for Microsoft Outlook mailbox data storage.
The integrity, security and availability of mailbox data is the ultimate responsibility of an Exchange Server administrator. Most Exchange administrators would list the biggest threats to their organizations' mailboxes as spam, viruses, hackers and hardware equipment failures. However, because these threats are highly recognized as such, they're secondary threats. The biggest hazards to an Exchange Server organization are those that often receive less attention than they should.
Neither Exchange Server nor Microsoft Outlook has built-in tools to centrally manage or monitor how .PST files are being used. This isn't an inherent security threat, per se; however, administrators don't want data residing somewhere that it cannot be managed or monitored.
Additionally, .PST files reside on a workstation's local hard drive. While it is possible to configure Outlook to store a .PST file on a network drive; Microsoft advises against this as certain types of network problems can result in .PST file corruption. Storing .PST files on a local hard drive means lost data if a hard drive failed.
Another way in which .PST files can result in data loss has to do with a disgruntled user. Often, a user may clear his or her hard drive before quitting or being fired. If .PST files reside on the hard drive, which isn't backed up, then nothing can stop a user from permanently deleting data.
Sometimes, exposing sensitive data can be a larger threat than data loss. Unfortunately, .PST files provide the perfect mechanism for users to transfer sensitive information out of an organization. Even if you prohibit the use of .PST files, a user could still leak information out of the organization.
For example, users could forward email messages to a mailbox outside of the organization or print messages containing sensitive information. However, it would be easier for a user to transfer the contents of his mailbox to a .PST file, and then copy that file to a USB flash drive.
The use of .PST files also complicate legal discovery (e-discovery). Administrators tend to think that legal discovery isn't an issue if they're not legally required to archive email. Keep in mind that even if your company isn't required by law to archive email, any existing messages can be subpoenaed if the company were involved in a lawsuit. In such a case, the subpoena would most likely also cover messages stored in .PST files. However, performing legal discovery against .PST files requires more time, effort and expense than it would if all messages were stored in Exchange mailboxes.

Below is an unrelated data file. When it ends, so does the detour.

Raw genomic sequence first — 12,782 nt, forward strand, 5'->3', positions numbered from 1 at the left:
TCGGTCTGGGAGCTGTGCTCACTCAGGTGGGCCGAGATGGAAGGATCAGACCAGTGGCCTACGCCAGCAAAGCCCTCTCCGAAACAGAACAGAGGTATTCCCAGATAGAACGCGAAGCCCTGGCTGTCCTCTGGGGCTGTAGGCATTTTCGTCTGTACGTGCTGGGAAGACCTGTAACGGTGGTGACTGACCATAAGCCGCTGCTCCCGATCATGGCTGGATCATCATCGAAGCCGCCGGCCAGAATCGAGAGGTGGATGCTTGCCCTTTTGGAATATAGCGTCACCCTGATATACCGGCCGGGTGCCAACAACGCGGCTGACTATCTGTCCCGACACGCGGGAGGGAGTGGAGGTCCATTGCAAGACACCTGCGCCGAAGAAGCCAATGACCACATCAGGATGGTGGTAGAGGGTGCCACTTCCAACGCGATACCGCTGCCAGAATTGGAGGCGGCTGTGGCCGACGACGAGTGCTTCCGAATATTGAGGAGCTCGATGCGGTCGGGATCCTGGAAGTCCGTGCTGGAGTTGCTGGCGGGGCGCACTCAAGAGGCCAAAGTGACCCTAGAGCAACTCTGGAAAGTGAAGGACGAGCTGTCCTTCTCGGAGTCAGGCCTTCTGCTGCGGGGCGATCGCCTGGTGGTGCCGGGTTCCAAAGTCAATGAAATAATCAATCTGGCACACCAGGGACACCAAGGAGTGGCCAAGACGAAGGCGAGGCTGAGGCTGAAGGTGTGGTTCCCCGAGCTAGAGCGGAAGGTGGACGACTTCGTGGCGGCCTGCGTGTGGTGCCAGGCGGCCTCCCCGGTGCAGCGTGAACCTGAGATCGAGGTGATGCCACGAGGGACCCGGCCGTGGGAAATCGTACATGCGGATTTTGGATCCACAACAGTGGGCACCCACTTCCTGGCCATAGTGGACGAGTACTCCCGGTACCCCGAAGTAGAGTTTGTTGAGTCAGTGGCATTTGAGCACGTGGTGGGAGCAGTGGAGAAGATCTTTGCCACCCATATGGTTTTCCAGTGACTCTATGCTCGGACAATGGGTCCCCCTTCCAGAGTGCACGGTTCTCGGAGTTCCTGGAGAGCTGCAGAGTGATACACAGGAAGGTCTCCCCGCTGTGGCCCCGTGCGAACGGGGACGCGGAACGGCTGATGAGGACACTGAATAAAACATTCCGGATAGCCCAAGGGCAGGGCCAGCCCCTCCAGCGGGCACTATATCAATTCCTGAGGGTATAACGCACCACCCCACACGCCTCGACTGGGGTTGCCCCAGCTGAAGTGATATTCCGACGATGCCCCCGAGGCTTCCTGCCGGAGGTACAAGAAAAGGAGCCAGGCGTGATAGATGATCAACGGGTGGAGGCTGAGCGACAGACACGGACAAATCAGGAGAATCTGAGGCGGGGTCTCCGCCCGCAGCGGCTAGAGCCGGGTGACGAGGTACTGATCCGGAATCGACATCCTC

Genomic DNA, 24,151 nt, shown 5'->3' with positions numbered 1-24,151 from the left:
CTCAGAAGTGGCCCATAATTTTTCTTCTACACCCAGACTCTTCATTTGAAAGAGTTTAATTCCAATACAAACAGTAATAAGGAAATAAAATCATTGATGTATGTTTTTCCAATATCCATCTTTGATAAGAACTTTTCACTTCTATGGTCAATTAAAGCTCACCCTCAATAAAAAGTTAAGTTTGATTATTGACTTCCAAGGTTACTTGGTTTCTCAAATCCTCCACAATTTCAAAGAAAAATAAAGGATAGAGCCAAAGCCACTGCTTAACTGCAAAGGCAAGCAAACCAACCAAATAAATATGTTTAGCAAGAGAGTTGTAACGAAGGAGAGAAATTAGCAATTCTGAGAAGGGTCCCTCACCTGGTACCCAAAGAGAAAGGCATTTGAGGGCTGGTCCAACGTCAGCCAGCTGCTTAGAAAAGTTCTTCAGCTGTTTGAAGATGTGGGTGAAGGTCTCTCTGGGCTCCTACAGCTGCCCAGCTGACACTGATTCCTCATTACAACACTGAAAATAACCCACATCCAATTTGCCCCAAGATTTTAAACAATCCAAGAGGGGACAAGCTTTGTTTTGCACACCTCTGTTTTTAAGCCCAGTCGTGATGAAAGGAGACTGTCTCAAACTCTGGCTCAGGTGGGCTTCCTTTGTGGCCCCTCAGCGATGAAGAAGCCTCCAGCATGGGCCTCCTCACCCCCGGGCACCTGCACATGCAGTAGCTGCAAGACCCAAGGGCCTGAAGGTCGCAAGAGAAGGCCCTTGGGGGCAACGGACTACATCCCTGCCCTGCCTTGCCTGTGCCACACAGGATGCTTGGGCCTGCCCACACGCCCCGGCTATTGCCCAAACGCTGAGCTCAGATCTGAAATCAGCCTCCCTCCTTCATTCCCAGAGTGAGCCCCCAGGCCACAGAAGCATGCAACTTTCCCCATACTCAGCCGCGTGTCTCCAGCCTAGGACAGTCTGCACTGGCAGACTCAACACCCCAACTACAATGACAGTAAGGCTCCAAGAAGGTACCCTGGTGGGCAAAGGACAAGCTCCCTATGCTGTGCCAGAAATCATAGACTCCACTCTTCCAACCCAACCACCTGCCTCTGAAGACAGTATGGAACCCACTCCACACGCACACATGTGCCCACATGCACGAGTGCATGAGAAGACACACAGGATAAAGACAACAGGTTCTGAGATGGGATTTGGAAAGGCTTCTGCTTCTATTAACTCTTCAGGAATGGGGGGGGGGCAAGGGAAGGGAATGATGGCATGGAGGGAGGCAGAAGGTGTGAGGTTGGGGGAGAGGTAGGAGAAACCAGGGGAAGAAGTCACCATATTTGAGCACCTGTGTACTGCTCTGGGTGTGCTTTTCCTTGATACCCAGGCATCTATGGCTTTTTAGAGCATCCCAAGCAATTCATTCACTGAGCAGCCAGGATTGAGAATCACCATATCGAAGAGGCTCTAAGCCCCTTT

Eliminating the use of .PST files isn't simple. There are some complicated questions that must be answered before you eliminate these files, such as:
- Is it necessary to eradicate .PST files?
- What am I going to do with the data that currently resides in .PST files?
- What will happen to my mailbox stores if I no longer allow users to offload messages into .PST files?
- If users must keep certain messages long-term, what will take the place of .PST files?
- How can I enforce the decision to eliminate .PST files?
One of the simplest, though most-expensive, solutions to the .PST file problem is purchasing a third-party email archival tool. If this solution is beyond your budget, there are other ways to deal with the problem.
The first thing that you can do is prevent the problem from getting any worse by disabling users from adding data to their .PST files. There are registry settings you can use to accomplish this.
You also may want to temporarily increase mailbox quotas. If you don't allow users to offload messages, then the number of messages stored on mailbox servers will increase. This isn't a feasible long-term solution, so it's important to implement message records management (MRM) -- using managed folders to control message-retention limits.
About the author: Brien M. Posey, MCSE, has previously received Microsoft's MVP award for Microsoft Exchange, Windows Server and Internet Information Server (IIS). Brien has served as CIO for a nationwide chain of hospitals and was once responsible for the Department of Information Management at Fort Knox. As a freelance technical writer, Brien has written for Microsoft, TechTarget, CNET, ZDNet, MSD2D, Relevant Technologies and other technology companies. You can visit Brien's personal website at www.brienposey.com.
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This was first published in July 2008